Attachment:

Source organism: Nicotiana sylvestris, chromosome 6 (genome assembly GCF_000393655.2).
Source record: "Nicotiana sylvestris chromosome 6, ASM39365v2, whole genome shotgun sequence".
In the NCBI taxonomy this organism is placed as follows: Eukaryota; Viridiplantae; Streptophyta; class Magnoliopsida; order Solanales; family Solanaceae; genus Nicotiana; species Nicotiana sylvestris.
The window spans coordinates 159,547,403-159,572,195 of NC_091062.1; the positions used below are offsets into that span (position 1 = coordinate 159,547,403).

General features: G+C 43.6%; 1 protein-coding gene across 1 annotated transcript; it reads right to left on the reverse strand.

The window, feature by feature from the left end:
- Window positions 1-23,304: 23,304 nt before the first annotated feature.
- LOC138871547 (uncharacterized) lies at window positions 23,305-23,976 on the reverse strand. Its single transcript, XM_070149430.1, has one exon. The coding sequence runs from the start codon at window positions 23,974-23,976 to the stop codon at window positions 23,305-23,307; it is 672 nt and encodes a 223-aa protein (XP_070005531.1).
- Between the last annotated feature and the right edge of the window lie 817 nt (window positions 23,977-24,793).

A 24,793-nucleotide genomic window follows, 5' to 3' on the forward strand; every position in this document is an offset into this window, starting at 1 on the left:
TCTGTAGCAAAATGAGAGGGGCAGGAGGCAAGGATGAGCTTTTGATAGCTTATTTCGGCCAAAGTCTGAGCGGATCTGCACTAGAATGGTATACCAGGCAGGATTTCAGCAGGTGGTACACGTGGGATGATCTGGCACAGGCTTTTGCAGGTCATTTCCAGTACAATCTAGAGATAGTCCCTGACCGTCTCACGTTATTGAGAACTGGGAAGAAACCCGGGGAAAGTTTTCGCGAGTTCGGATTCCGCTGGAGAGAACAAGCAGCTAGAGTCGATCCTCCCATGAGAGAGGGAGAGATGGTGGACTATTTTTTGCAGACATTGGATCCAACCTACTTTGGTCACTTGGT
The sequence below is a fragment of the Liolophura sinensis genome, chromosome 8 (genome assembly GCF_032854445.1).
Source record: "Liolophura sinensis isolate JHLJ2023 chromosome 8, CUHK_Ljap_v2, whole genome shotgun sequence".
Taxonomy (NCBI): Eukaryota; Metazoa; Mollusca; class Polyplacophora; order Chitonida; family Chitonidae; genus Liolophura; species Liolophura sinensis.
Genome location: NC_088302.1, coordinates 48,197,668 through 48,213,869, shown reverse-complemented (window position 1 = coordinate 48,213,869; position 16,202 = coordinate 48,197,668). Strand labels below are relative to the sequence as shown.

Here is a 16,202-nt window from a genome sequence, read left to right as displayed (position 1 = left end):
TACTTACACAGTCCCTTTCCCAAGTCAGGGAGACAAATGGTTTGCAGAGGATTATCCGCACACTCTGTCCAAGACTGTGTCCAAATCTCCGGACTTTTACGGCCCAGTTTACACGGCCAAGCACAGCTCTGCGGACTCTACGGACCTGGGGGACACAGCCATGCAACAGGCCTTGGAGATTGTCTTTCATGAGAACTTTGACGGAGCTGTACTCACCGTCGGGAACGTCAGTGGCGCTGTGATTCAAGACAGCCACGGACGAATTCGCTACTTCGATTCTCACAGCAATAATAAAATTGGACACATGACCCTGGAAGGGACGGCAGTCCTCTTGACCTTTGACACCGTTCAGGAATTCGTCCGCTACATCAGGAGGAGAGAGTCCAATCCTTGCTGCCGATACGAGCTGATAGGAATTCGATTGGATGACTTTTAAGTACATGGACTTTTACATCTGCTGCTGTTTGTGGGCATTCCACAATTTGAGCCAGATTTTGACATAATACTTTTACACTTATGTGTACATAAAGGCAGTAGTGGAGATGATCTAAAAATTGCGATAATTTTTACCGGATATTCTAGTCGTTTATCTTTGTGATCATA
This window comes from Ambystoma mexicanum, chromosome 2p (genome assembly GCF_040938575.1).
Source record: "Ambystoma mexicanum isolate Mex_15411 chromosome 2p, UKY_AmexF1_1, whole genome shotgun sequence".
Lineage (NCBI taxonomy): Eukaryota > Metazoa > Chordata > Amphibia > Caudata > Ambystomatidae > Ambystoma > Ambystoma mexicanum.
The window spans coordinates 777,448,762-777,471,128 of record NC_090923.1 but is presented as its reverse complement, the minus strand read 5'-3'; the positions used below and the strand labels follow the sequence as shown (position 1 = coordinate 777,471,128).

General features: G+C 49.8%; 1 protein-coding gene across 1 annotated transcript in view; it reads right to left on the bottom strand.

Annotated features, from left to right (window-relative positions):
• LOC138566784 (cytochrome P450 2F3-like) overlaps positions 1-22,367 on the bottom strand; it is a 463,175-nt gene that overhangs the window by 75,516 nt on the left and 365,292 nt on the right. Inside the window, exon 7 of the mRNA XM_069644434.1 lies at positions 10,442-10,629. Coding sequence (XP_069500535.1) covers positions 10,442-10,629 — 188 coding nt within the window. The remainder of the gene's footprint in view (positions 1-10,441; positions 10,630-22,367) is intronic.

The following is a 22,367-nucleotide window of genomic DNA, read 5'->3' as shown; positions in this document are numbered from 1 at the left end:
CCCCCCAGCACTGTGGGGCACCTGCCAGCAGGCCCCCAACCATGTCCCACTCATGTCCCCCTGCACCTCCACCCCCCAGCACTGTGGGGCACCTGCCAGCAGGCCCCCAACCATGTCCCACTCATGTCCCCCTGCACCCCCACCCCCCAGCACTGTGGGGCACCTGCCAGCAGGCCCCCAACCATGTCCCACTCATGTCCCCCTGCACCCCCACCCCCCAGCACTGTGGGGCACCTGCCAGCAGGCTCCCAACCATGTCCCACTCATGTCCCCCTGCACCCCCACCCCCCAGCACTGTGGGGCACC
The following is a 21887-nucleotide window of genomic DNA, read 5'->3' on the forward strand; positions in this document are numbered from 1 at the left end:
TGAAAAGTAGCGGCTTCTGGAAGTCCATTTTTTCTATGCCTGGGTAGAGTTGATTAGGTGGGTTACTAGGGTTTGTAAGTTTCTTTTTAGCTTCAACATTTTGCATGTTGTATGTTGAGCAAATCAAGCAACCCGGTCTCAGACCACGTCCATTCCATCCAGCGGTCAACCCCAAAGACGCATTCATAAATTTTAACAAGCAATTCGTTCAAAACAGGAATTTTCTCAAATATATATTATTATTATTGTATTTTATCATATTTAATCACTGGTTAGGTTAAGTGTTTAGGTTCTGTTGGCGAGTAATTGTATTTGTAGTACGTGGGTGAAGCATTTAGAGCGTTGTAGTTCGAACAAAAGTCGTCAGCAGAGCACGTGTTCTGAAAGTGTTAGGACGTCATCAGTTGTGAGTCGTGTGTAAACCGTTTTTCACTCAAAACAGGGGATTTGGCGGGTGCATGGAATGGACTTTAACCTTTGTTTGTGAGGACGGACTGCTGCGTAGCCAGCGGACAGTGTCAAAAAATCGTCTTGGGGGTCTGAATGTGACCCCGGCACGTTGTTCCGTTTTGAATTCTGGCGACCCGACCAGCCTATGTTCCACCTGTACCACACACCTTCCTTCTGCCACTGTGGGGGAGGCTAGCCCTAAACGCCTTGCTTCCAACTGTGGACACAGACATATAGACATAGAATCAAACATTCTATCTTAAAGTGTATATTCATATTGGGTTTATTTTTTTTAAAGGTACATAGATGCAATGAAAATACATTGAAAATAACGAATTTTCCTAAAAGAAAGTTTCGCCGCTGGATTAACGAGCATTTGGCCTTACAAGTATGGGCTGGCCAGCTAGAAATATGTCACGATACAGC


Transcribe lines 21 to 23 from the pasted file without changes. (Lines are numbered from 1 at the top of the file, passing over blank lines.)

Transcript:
The window spans coordinates 777,448,762-777,471,128 of record NC_090923.1 but is presented as its reverse complement, the minus strand read 5'-3'; the positions used below and the strand labels follow the sequence as shown (position 1 = coordinate 777,471,128).

General features: G+C 49.8%; 1 protein-coding gene across 1 annotated transcript in view; it reads right to left on the bottom strand.

Annotated features, from left to right (window-relative positions):